Red Sox

David Ortiz is all fired up about J.D. Martinez not being MVP finalist

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USA TODAY Sports

David Ortiz is all fired up about J.D. Martinez not being MVP finalist

David Ortiz is tired of the anti-designated hitter bias.

The former Boston Red Sox slugger never won an American League MVP award despite putting up some monster numbers throughout his career. He's apparently still a little salty about that, and after watching J.D. Martinez finish a distant fourth in AL MVP voting this year, Ortiz couldn't bite his tongue any longer.

"OK, Mookie Betts was the MVP, but you were the runner-up," Ortiz told WEEI.com's Rob Bradford at his annual David Ortiz Golf Classic in the Dominican Republic. "That’s the type of credit he needs to get. Not this other (expletive). Come on, man. I never understand it."

"... How about if I tell you J.D. made Mookie better. He made (Xander) Bogaerts better. Every lineup needs a guy like him so he takes pressure off the rest of the guys so the guys can be better. Look at the 2017 season, look at the 2016 season and then look at the 2018 season, then you tell me. Be my guest."

Ortiz's argument: Martinez is such a good hitter that he affects how pitchers approach the entire lineup. And that kind of impact can't be measured in sabermetric stats like Wins Above Replacement -- which Big Papi apparently isn't a fan of.

"Sabermetrics might be 85 percent of the game, but without the 15 percent that isn’t measured, if you don’t get that then that 85 percent doesn’t mean (expletive)," Ortiz said. "That 15 percent is the heart, the hunger, what matters to you and what is important to you. To me, J.D. Martinez is that difference. He was and he is going to continue being that difference."

Ortiz speaks from experience: While he didn't play the field in Boston, his presence in the batting order made the Red Sox's lineup an absolute force during their 2004, 2007 and 2013 championship runs.

The retired slugger believes Martinez was every bit that same presence on the 2018 Sox -- and was an indispensable part of their title run.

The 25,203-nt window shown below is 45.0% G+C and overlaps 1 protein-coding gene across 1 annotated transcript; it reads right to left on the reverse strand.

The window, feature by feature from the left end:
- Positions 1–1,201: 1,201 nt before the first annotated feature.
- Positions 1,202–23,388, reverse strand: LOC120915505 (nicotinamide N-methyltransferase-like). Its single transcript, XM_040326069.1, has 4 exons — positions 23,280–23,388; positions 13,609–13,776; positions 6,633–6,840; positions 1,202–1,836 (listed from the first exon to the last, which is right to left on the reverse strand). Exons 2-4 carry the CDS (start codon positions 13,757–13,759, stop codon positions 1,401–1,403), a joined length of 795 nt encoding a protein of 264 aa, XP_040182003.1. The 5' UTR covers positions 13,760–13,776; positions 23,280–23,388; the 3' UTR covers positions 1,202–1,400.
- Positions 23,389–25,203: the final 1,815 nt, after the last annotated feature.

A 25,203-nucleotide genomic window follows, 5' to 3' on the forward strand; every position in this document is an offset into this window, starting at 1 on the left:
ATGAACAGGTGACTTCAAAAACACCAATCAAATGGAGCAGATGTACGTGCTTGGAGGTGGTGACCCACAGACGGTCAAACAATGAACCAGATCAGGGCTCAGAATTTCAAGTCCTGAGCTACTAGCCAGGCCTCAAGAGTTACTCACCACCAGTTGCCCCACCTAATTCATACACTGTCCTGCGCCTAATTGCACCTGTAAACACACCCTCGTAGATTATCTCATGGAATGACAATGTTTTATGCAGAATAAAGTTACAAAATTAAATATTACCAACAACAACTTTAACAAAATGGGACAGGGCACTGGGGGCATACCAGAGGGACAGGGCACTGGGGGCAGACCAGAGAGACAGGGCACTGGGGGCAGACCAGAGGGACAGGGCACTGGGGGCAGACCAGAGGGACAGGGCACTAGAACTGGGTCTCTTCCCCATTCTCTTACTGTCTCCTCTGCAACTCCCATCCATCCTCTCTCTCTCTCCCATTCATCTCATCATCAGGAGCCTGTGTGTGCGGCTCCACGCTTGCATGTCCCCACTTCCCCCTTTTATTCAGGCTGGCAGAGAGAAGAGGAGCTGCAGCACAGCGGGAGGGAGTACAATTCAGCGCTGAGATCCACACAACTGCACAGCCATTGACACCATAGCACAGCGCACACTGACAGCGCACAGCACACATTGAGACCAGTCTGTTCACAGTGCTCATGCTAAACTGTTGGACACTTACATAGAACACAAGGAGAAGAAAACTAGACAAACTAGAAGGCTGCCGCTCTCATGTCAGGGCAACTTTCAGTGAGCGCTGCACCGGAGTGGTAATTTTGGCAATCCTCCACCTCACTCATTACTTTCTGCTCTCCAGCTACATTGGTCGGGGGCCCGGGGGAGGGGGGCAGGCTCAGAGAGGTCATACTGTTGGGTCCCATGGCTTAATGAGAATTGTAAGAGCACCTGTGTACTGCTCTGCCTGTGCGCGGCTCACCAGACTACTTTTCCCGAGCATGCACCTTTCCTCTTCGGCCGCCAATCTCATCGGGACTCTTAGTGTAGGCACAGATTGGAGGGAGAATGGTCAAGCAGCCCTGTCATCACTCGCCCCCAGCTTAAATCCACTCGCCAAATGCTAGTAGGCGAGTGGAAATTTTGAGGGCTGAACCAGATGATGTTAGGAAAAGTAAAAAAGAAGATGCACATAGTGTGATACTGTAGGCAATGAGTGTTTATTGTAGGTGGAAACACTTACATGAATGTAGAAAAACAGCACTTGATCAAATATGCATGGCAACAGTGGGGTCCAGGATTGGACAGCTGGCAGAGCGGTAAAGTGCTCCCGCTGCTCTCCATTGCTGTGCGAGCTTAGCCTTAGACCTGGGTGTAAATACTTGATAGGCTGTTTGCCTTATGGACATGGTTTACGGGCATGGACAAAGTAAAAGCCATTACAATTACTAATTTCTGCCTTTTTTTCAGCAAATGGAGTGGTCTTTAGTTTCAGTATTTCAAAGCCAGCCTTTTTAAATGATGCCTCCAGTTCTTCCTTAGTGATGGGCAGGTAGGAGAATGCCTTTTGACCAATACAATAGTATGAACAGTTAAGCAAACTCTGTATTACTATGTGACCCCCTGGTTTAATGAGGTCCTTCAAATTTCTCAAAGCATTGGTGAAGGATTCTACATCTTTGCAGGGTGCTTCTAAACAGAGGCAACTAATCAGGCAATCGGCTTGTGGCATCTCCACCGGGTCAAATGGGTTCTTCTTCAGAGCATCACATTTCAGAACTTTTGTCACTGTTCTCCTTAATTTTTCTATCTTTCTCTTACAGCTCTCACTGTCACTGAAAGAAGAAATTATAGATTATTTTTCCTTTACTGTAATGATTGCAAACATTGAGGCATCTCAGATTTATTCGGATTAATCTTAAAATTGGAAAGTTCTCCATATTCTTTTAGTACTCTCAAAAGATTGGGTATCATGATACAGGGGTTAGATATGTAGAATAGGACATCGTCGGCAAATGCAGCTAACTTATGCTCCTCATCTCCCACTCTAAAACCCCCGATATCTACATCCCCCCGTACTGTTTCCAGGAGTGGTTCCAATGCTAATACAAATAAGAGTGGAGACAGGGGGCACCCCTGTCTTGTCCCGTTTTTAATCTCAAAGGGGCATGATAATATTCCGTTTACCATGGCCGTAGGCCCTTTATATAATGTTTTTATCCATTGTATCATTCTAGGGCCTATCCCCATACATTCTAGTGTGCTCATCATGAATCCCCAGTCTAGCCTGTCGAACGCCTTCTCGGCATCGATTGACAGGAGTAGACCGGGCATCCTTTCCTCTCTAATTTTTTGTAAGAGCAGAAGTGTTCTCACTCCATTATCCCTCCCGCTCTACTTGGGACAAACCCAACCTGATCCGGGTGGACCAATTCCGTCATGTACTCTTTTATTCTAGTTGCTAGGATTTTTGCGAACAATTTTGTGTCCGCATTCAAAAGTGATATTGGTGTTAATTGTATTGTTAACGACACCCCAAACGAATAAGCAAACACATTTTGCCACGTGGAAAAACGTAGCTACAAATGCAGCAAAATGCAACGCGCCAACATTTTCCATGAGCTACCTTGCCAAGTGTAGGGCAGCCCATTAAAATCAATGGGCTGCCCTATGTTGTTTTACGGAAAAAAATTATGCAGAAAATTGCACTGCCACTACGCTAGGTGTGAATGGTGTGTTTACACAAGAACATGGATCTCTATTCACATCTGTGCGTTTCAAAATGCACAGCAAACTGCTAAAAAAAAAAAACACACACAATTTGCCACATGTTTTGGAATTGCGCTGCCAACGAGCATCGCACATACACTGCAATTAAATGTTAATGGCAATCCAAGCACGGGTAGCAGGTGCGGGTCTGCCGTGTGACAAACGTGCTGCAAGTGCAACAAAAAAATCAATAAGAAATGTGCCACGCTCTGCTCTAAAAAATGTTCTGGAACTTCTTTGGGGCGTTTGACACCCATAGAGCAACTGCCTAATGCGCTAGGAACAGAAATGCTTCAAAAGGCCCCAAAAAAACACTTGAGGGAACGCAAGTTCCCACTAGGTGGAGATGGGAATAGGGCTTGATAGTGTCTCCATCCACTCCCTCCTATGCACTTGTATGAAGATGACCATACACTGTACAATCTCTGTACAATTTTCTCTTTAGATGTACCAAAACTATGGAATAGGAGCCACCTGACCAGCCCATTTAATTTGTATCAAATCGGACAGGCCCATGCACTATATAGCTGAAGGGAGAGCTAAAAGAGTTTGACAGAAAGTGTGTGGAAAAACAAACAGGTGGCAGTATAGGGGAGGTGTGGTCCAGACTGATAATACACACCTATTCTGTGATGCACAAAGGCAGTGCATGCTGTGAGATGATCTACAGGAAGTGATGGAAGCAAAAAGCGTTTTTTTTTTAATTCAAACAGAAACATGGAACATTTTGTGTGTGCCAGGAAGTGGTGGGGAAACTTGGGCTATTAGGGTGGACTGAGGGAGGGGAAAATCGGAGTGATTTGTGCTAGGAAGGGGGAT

"I don’t care about what anybody says, with WAR and this and that. If you don’t have a guy like J.D. Martinez in your lineup you don’t win the World Series," Ortiz said. "If we don’t have him in that lineup there will be no World Series. You can go around and ask anybody. That’s what MVP means. I know how hard that is and I don’t think they do."

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Mookie Betts doesn't expect to sign contract extension with Red Sox

Mookie Betts doesn't expect to sign contract extension with Red Sox

After Mike Trout signed a gargantuan contract extension with the Los Angeles Angels on Tuesday -- the largest in North American sports, to be exact -- many wondered if Mookie Betts would follow suit and re-up with the Boston Red Sox.

Those people can wonder no longer.

Speaking openly about his contract situation Wednesday in Fort Myers, Betts insisted he's not interested in signing an extension before his contract expires and wants to become an unrestricted free agent following the 2020 season.

"That’s exactly what I expect. I don’t expect anything to happen till I’m a free agent," Betts said when asked if he expects to enter this season without a long-term contract, via The Boston Globe's Alex Speier.

Betts also confirmed he rejected the Red Sox's contract extension offer following the 2017 season, reportedly valued at eight years and $200 million.